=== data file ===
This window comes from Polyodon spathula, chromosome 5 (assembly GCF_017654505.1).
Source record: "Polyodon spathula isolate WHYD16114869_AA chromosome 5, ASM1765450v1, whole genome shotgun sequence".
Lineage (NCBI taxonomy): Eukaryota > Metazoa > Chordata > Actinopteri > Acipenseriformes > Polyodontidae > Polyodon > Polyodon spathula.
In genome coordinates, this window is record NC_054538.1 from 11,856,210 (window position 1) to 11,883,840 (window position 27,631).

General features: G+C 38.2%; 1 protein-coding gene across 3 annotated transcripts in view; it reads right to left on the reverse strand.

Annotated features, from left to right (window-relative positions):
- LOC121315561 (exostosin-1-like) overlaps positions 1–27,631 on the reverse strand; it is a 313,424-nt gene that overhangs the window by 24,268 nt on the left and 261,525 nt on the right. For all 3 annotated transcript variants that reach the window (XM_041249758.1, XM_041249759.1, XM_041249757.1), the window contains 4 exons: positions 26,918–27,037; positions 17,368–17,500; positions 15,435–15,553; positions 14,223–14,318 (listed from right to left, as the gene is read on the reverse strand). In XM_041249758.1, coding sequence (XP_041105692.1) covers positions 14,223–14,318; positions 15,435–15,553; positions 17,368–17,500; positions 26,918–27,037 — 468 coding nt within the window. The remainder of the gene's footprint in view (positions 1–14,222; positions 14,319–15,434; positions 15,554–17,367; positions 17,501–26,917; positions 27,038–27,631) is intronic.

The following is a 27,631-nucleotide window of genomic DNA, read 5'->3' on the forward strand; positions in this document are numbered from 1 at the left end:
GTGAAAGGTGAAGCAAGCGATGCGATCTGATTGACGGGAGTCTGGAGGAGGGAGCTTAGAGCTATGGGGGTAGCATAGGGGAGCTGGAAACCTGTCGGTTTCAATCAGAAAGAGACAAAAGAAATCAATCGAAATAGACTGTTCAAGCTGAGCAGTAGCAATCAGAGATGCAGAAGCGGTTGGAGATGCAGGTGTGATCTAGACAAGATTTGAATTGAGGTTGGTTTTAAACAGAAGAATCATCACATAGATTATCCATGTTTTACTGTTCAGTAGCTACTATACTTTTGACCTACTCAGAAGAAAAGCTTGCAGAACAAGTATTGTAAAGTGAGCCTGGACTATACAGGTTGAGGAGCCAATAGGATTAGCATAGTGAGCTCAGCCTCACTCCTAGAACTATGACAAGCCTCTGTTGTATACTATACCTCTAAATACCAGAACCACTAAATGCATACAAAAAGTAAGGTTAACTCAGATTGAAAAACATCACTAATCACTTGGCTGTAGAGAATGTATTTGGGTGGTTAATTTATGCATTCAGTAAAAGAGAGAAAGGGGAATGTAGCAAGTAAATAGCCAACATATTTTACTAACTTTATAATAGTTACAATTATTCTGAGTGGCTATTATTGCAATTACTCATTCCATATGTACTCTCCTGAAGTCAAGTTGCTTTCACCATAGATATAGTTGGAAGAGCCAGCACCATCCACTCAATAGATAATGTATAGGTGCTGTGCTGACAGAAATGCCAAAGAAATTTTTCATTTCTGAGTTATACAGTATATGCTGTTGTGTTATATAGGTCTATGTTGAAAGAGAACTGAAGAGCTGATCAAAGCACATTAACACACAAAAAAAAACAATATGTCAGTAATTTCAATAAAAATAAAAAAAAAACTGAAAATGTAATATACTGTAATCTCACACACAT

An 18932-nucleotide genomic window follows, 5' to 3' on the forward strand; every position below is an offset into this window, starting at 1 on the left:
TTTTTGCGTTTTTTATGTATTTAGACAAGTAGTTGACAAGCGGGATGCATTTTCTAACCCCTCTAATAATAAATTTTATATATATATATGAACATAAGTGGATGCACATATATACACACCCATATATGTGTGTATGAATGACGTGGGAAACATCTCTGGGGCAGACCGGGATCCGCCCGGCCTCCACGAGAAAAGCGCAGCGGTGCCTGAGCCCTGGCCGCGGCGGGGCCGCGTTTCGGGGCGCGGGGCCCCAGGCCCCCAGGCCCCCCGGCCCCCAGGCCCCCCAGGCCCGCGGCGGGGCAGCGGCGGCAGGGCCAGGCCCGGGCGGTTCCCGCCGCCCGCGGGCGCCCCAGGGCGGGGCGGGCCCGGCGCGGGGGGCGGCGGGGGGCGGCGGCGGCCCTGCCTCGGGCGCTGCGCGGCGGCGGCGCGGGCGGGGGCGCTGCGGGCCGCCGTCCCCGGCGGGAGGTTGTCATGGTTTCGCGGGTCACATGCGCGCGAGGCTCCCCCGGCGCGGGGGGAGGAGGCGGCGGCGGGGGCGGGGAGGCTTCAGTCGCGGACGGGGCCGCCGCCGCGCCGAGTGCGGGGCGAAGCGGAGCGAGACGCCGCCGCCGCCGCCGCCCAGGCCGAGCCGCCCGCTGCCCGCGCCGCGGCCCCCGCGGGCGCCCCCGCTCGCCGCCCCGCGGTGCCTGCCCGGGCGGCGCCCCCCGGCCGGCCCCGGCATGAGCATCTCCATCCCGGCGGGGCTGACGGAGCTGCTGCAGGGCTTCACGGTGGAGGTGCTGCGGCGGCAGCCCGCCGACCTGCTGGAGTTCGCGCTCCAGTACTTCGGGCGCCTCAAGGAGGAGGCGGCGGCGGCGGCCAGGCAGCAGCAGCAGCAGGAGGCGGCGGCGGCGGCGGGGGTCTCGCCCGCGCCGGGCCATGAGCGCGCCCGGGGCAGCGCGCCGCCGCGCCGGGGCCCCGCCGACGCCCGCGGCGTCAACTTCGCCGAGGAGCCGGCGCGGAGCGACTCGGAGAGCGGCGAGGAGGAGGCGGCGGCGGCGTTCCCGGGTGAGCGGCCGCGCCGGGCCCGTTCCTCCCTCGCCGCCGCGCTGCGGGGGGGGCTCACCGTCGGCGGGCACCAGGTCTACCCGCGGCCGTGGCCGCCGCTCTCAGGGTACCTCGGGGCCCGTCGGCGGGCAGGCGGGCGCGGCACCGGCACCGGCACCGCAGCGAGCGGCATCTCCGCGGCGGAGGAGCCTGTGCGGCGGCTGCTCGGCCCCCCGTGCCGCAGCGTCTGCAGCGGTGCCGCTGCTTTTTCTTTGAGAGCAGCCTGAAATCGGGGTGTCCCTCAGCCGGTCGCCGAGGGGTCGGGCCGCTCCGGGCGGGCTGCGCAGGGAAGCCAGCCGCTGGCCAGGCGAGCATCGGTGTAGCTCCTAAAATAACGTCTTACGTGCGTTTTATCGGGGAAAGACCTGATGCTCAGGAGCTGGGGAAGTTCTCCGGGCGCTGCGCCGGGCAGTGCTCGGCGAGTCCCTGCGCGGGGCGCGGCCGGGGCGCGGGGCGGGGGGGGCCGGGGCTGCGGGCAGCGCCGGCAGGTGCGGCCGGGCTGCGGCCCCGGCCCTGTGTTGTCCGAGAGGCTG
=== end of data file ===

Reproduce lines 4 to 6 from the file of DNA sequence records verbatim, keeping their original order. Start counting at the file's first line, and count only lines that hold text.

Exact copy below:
In genome coordinates, this window is record NC_054538.1 from 11,856,210 (window position 1) to 11,883,840 (window position 27,631).

General features: G+C 38.2%; 1 protein-coding gene across 3 annotated transcripts in view; it reads right to left on the reverse strand.

Annotated features, from left to right (window-relative positions):